What the numbers above suggest is that, as we might expect, the Oxfordshire community is one that cares about immigration quite a lot, while the Oxford University undergraduate community cares quite a bit less. The nature of the community influences the kind of problems likely to be seen as important.

Now this certainly doesn't mean that just because you are a student you don't care about immigration – or any number of other issues that might not affect you or your student community directly. Students can and do care about these things. The communities we belong to do not determine our thinking – they only influence it.

Partly this is because we are capable of thinking for ourselves – we don't automatically follow the herd – and partly it is because of a couple of more general caveats we must make about the idea of a 'community' (which I have deliberately understood in broad terms).

First, a single individual can clearly feel part of multiple communities. There may be students at Oxford who are intensely concerned about the provision of adequate transport links between Oxford and Abingdon. Those transport links will not be the subject of much interest amongst most undergraduate members of the university, however – and to the extent that students do worry about them we can suggest that it is because they also feel part of the geographically defined community of Oxfordshire residents.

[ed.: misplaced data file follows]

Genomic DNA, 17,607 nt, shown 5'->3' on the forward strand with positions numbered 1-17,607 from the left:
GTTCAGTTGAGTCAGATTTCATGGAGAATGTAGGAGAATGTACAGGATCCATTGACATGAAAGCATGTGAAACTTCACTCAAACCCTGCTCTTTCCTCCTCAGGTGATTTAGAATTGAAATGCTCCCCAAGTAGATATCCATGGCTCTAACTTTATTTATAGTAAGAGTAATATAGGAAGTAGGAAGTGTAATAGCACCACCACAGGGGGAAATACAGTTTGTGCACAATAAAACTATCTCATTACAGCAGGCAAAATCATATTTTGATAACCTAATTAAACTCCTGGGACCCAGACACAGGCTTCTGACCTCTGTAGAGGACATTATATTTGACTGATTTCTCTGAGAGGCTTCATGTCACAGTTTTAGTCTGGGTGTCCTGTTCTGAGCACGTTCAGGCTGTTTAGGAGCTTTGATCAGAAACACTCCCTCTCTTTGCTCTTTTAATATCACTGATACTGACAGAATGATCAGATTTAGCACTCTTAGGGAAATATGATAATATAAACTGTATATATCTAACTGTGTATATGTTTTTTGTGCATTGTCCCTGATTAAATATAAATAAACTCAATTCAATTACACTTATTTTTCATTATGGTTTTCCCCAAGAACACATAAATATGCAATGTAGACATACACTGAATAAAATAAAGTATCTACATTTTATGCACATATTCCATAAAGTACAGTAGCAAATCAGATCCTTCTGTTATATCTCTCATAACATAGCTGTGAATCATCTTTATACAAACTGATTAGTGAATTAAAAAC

A second thing we can say about communities is that they can be defined in different ways – by geography, certainly, but also by shared status, ethnicity, gender, age, etc.

So not only do you have the ability to think for yourself, but the community influences on your thinking may be many and varied. Despite this, we should nevertheless acknowledge the influence of our environments, however complex that may be. The environments in which we find ourselves lend themselves to some problems being seen as more salient than others, and being presented in particular ways.

As obvious as this point is, it is one that we often overlook.

This is particularly evident when – as is often the case – we talk in general terms about whether situation X is a problem or not, and in what ways. We rarely stop to consider whether what appears to be problematic from one perspective may be less so (or may be problematic for different reasons) from another. In other words, we need to ask who exactly it is a problem for and why.

Immigration is a great example. Often the debate is reduced to a crude 'more or fewer', 'good or bad' argument and left at that.

I think this is because the community that is often implicitly the most prominent in such discussions is the national community. A national community has sovereign borders – hence must consider immigration and related issues – and it is consequently (largely) at national level that policies on responding to such issues are set.